Format

Send to

Choose Destination
PLoS One. 2019 Aug 1;14(8):e0220453. doi: 10.1371/journal.pone.0220453. eCollection 2019.

Limited indirect effects of an infant pneumococcal vaccination program in an aging population.

Author information

1
National Reference Center for Streptococci, Department of Medical Microbiology, University Hospital (RWTH), Aachen, Germany.

Abstract

BACKGROUND:

A general recommendation for adult pneumococcal vaccination with 23-valent polysaccharide vaccine (PPV23) for adults 60 and older has been in place in Germany since 1998, but uptake has been low. Just over a decade after the implementation of an infant pneumococcal conjugate vaccine recommendation, we examined indirect protection effects on adult invasive pneumococcal disease (IPD) in Germany.

METHODS AND FINDINGS:

Reported IPD cases decreased in children under two years of age from 11.09 per 100,000 in 2003-2006 to 5.94 per 100,000 in 2017/18, while in adult age groups, reported IPD cases rose across the board, most dramatically in adults 60 years of age and over, from 1.64 to 10.08 cases per 100,000. PCV13-type IPD represents 31% of all cases in this age group, the lion's share of which is due to the rapid increase of serotype 3 IPD, which, by itself, has reached 2.11 reported cases per 100,000 and makes up 21% of all IPD cases in this age group. The two vaccine formulations currently in development (PCV15 and PCV20) would increase current (PCV13) coverage by 8.5% points and 28.0% points in children, while in adults coverage would increase by 10.4% points and 21.9% points, respectively.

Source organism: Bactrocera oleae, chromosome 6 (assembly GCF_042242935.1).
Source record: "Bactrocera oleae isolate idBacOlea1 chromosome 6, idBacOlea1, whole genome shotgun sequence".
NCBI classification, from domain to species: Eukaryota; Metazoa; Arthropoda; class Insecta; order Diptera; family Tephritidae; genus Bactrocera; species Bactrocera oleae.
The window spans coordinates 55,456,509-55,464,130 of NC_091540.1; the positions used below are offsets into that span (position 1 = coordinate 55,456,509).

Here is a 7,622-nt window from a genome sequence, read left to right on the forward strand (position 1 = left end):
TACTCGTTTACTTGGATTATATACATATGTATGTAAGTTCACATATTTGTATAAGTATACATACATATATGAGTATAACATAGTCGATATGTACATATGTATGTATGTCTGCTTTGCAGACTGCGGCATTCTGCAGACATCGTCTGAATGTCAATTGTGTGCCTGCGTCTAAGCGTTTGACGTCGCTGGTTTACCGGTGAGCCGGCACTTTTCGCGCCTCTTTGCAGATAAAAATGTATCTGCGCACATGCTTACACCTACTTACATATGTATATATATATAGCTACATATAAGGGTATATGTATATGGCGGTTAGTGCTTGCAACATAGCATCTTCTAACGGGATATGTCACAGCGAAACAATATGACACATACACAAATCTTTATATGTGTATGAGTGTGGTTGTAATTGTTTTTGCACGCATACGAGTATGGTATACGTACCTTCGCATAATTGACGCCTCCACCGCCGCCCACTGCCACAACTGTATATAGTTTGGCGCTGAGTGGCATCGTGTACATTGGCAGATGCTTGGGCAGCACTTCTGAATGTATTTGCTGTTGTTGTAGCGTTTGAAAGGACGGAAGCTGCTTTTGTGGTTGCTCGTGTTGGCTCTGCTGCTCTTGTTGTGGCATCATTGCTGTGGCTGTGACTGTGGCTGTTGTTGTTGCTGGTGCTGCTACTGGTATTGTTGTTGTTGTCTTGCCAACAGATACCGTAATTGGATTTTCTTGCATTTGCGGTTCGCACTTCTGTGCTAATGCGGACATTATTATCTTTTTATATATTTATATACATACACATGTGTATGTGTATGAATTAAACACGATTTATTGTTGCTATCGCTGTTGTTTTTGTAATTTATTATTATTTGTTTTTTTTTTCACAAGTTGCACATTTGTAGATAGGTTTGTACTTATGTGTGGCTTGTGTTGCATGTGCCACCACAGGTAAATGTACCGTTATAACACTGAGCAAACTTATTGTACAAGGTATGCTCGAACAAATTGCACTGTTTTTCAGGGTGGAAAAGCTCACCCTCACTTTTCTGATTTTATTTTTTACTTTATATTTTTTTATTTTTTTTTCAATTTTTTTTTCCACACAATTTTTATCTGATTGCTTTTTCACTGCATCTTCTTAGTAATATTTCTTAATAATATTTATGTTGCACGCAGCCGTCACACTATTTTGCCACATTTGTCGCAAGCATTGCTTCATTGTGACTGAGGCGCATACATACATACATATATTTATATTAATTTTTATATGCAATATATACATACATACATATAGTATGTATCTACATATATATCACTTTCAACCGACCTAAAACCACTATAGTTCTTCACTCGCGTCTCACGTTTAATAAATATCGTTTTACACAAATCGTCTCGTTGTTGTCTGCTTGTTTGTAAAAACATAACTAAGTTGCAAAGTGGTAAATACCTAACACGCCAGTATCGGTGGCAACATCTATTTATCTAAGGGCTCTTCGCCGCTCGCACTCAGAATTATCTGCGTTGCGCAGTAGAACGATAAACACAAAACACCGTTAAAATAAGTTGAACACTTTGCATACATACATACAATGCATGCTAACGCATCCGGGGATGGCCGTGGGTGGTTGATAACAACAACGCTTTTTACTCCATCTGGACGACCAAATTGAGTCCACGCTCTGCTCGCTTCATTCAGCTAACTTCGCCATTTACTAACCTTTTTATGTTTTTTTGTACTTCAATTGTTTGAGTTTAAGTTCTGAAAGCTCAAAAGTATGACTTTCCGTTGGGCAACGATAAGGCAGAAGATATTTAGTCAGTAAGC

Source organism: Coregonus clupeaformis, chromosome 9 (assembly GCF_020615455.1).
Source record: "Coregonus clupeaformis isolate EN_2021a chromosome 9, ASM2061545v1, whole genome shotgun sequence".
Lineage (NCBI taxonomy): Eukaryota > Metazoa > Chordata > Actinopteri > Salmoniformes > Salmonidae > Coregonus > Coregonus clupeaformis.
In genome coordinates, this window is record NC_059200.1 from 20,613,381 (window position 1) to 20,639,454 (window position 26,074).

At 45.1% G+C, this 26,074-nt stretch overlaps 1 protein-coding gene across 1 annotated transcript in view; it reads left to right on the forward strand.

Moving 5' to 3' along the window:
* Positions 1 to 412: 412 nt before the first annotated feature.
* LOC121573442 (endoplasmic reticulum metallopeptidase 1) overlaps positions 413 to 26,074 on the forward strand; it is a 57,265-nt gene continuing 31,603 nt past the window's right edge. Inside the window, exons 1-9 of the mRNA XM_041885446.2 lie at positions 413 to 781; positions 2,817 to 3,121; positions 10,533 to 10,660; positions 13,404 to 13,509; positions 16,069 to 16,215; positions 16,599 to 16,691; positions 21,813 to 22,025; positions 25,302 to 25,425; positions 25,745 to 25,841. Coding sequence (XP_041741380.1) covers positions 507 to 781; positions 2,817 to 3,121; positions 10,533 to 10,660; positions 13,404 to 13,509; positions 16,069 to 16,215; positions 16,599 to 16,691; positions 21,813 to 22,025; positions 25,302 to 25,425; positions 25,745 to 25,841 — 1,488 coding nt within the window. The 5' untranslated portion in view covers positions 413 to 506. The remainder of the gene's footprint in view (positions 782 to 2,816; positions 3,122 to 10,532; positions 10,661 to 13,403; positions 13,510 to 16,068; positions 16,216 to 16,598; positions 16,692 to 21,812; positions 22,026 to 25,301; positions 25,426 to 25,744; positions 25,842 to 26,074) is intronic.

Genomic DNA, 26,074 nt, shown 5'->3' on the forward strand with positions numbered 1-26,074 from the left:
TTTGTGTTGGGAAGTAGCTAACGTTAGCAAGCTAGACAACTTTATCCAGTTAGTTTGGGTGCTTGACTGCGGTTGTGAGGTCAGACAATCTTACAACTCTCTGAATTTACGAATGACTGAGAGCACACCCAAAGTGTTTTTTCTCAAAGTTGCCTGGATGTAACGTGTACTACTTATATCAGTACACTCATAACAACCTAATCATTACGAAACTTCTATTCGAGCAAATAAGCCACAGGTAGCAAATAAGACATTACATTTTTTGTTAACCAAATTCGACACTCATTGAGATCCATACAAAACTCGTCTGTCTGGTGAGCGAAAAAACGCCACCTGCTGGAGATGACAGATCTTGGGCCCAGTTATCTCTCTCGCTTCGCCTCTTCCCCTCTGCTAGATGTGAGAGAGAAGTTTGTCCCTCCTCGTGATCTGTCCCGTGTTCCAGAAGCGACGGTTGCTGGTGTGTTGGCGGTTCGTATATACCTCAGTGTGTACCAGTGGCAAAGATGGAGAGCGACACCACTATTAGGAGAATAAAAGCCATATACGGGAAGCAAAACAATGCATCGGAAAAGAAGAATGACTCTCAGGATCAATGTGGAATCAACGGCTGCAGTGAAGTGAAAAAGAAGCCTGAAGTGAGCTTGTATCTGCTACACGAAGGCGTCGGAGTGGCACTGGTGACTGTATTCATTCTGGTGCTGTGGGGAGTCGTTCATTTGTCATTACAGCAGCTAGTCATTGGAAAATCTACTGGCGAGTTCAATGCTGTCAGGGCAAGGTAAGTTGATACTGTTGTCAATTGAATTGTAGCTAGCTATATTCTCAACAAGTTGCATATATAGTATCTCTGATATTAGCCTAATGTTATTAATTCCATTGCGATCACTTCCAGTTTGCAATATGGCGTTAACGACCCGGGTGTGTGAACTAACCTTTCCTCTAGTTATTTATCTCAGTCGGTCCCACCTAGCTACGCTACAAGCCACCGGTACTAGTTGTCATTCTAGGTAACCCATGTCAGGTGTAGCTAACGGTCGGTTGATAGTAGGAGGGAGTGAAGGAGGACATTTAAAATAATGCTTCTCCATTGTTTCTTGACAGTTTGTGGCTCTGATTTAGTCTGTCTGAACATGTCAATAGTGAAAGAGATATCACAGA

CONCLUSIONS:

While original models predicted that indirect effects of childhood vaccination would suffice for adults, it seems that the herd protection effect has reached its limit, with vaccine serotypes 4, 19F, and 19A IPD persisting in adults after initial reductions, and serotype 3 IPD not showing any herd protection effect at all.

Conflict of interest statement

We have the following interests: I have read the journal’s policy and the authors of this manuscript have the following competing interests: Pneumococcal surveillance is funded in part by Pfizer Pharma GmbH. ML has received honoraria, travel grants, and served on advisory boards for Pfizer, GSK, MSD, and Sanofi Pasteur. MI has no competing interests. SP has received a travel grant from Pfizer. There are no patents, products in development or marketed products to declare. This does not alter our adherence to all the PLOS ONE policies on sharing data and materials.

Supplemental Content

Full text links

Icon for Public Library of Science Icon for PubMed Central
Loading ...
Support Center